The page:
The Supreme Court is already stacked with devotees of an extremist legal philosophy, one that ignores both more and cultural change and judicial precedent in favor of a radically conservative interpretation of what the Founders might have meant when drafting the Constitution. Barrett would be perhaps the most radically anti-precedent Justice on the court, with horrifying consequences across the landscape of American life. She is an extremist’s extremist. As Ruth Marcus writes at the Washington Post:

Also on the Barrett chopping block could be the right of same-sex couples to marry; the existence of affirmative action programs at colleges and universities; the constitutional protections against discrimination based on gender that Ginsburg made the center of her career; and environmental protections and other regulatory efforts enacted as part of the congressional power to oversee interstate commerce.

Michael Gerhardt, a University of North Carolina law professor whose scholarship on stare decisis is cited extensively in Barrett’s writing, termed her approach to overturning precedent “radical.” If Barrett puts her academic views into action and four other justices go along, he said, “it will produce chaos and instability in constitutional law.”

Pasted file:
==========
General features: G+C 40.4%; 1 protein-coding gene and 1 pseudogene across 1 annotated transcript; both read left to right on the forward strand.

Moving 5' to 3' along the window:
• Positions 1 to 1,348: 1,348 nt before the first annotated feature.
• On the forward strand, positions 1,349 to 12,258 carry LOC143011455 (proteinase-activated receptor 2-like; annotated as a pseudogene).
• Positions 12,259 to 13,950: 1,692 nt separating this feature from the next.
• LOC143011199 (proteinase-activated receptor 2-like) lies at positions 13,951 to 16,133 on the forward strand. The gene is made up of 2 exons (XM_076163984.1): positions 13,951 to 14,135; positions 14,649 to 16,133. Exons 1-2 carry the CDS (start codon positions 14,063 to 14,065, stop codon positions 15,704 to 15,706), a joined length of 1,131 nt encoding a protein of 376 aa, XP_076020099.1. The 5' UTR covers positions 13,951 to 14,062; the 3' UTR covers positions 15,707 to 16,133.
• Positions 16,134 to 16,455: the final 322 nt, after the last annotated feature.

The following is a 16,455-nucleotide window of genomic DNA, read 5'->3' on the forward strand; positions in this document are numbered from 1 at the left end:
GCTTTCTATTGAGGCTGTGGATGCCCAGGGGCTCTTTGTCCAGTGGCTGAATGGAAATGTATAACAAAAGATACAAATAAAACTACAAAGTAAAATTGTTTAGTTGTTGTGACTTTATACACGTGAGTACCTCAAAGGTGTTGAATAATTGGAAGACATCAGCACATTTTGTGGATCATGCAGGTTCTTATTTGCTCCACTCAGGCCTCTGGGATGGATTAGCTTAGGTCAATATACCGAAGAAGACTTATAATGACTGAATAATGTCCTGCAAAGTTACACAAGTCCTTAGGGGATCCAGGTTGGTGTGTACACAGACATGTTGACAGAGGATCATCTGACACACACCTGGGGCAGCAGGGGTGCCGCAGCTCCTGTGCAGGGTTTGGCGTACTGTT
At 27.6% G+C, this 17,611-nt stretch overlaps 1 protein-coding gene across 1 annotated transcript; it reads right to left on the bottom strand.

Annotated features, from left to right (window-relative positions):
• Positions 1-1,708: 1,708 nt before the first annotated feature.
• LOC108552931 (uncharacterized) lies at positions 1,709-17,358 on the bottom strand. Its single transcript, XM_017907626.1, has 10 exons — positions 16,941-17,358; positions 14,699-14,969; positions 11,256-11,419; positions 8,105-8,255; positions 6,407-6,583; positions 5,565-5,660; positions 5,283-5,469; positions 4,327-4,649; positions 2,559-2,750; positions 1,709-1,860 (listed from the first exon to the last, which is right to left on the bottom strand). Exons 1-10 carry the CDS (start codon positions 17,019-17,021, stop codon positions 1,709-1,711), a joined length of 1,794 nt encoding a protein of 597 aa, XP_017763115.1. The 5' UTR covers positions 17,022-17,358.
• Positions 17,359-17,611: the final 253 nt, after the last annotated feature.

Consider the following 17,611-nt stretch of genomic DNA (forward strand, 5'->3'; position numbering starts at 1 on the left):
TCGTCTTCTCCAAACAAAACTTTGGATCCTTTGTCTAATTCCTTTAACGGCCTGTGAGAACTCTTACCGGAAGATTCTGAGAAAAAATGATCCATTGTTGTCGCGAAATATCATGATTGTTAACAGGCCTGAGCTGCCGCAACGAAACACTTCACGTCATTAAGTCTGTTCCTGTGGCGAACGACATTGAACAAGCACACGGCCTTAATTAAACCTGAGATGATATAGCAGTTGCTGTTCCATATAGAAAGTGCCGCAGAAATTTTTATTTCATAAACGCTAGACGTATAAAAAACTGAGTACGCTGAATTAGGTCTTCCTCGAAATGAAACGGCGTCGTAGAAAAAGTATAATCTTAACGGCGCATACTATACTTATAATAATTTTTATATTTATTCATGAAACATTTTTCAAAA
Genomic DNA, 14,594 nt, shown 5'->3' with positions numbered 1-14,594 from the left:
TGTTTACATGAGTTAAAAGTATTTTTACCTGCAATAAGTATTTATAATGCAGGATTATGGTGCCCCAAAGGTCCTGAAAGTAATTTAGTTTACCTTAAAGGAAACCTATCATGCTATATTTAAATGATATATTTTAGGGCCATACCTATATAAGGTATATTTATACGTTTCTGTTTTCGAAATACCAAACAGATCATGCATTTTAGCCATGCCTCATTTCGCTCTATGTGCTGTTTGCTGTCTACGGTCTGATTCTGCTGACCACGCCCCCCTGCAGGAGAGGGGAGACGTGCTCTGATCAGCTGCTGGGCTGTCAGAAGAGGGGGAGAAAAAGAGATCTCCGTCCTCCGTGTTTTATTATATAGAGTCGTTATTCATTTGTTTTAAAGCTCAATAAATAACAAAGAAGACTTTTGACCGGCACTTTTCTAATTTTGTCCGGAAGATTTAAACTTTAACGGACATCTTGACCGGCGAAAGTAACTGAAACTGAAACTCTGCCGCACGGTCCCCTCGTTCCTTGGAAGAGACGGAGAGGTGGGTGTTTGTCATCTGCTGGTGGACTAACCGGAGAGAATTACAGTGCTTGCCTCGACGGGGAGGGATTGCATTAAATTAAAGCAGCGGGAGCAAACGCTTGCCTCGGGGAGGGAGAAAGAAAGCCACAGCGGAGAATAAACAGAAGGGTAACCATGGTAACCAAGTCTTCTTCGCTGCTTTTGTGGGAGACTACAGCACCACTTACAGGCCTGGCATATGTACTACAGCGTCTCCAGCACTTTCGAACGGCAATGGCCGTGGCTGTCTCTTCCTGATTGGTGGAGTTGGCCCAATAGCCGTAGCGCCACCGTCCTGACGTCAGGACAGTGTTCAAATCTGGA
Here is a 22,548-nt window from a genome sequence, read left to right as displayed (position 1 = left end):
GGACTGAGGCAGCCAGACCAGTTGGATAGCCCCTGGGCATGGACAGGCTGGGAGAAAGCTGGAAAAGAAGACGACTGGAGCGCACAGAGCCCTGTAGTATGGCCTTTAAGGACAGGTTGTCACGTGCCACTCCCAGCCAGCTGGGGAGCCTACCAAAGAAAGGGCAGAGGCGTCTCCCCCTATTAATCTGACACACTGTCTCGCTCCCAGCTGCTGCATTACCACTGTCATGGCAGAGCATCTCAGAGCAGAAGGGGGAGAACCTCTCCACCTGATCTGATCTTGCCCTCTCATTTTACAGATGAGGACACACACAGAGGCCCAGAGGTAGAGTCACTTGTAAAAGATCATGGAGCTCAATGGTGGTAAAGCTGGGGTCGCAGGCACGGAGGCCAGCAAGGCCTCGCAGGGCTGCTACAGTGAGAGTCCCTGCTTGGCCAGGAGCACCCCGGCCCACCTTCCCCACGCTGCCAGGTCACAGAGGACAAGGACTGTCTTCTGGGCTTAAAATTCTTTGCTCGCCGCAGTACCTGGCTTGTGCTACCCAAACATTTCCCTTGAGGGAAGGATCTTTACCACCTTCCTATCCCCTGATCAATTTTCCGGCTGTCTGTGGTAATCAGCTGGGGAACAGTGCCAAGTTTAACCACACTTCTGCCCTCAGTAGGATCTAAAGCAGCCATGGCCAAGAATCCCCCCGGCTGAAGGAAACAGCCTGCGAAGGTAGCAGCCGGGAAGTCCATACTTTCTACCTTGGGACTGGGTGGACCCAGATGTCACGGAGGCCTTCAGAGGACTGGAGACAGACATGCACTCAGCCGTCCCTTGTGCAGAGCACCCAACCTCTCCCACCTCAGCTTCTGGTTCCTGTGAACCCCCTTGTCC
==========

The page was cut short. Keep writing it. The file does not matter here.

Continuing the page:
But one of the reasons it is difficult to disentangle the personal moral beliefs of Supreme Court Justices from their judicial views that for both liberal and conservative justices, a personal moral ethics inflects a judicial ethics. If you believe that the Constitution is a living, breathing document that must reflect the culture and morality of the nation for which it provides a legal structure, then your comfort with a modern moral culture will influence your interpretations. If, on the other hand, you believe that modern society and law should conform itself to ancient scriptures and your personal wild guess as to John Adams’ specific worldview at the time of the Constitution’s writing, then that too will influence your interpretation. Given the cultural, moral and philosophical gulf between the today’s world and that of the 18th century when most of even America’s most radical revolutionaries still owned slaves (or condoned owning them) and treated women as less than human, a belief in absolute scriptural supremacy over human affairs and 18th century textual originalism cannot help but lead to extremist, fundamentalist outcomes. They are intimately connected.